The Skywalker Saga maintains a brisk pace, constantly moving from one big beat to the next. Major scenes are played out either in cutscenes or in gameplay moments, moving quickly from point to point and location to location- including a number of iconic planets and areas that Star Wars fans will be very familiar with. From the sandy environs of Tatooine and the icy wastes of Hoth to the claustrophobic interiors of the Death Star and so much more, memorable and beloved Star Wars locations are brought to life wonderfully with excellent attention to detail and eye-popping visual variety. The main story missions are just as varied, too. You have a lot of regular combat and puzzle-solving scenarios, sure, but LEGO Star Wars: The Skywalker Saga keeps mixing things up with varied objectives and set-pieces, from dogfighting in the Millennium Falcon and trench runs in TIE fighters to large-scale battles against AT-ATs and AT-STs and much more.
"From the sandy environs of Tatooine and the icy wastes of Hoth to the claustrophobic interiors of the Death Star and so much more, memorable and beloved Star Wars locations are brought to life wonderfully with excellent attention to detail and eye-popping visual variety."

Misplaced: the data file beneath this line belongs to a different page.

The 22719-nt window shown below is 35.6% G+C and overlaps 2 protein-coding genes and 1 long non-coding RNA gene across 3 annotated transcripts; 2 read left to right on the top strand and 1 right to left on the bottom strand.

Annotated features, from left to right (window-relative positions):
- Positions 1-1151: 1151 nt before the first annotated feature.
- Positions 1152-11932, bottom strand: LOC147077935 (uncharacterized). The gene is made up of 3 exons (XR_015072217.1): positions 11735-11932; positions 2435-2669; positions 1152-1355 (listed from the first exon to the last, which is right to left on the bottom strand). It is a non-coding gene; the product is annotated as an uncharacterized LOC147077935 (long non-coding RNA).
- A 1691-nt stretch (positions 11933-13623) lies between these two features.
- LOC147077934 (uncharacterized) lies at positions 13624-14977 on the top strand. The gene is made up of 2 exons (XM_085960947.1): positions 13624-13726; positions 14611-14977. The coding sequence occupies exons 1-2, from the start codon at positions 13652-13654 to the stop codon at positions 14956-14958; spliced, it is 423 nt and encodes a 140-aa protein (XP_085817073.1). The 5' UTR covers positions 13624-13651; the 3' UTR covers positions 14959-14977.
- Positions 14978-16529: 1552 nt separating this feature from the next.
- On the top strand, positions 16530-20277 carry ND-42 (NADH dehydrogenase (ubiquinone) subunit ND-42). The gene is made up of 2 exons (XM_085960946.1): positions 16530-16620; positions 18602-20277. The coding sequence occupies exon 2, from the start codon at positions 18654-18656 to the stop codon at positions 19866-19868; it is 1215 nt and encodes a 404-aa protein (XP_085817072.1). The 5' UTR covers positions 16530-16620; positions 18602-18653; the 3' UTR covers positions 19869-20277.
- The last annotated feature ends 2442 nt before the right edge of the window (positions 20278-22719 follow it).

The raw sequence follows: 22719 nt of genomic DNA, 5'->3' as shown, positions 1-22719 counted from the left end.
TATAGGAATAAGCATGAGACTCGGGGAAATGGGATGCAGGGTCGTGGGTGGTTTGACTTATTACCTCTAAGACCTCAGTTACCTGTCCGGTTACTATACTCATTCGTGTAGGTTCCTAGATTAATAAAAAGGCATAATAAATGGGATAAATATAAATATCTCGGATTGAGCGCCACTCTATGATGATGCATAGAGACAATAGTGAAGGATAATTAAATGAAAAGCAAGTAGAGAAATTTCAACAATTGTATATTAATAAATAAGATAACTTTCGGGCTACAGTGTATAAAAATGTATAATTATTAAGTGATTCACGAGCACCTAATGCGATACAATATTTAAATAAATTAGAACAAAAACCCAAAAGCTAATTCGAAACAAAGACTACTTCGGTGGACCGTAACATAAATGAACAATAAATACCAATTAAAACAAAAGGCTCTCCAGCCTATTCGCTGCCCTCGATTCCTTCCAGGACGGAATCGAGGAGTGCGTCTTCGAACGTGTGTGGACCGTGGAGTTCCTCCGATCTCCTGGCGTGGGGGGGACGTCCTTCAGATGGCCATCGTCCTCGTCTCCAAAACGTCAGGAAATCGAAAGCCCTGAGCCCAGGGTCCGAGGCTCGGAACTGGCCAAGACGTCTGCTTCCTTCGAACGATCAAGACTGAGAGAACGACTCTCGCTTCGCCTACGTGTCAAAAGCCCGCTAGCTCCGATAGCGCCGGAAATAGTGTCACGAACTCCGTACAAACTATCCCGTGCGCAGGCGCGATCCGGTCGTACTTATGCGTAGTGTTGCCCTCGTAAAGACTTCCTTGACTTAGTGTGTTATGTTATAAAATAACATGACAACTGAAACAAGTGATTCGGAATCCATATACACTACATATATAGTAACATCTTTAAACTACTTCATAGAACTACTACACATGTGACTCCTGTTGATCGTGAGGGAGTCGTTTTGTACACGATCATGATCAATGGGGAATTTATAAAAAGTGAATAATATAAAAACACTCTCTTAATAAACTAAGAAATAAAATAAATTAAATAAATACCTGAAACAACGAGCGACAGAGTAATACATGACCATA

Typically, The Skywalker Saga also sticks the landing with how charming and humourous it is. That’s pretty much a pre-requisite for a LEGO game at this point, and thankfully, this one doesn’t disappoint in the slightest. With silly puns, abundant visual gags, and a willingness to have fun with Star Wars’ significant online meme culture every chance it gets, The Skywalker Saga got plenty of genuine chuckles and smiles out of me. It never overdoes it, and though the humour is always light-hearted and simple, it’s also almost always very effective.
The way the game plays with its adaptation of the movies is another one of its strengths, in fact. Memorable and iconic scenes from across all nine movies are twisted and tweaked in delightful ways, to the extent that I was genuinely engaged every time I was watching a cutscene, even though I’ve seen all of these movies countless times (barring The Rise of Skywalker, which I regret having seen even once). Even the crippling issues of movies like Attack of the Clones and the aforementioned The Rise of Skywalker become easy to overlook, which is really saying something. At times, the game goes a little overboard with its abridgements, and key events occasionally end up feeling too condensed and rushed, but given the nature of the game and what it’s going for, it’s easy to get past those issues- though Star Wars fans will certainly find some of these moments a little jarring.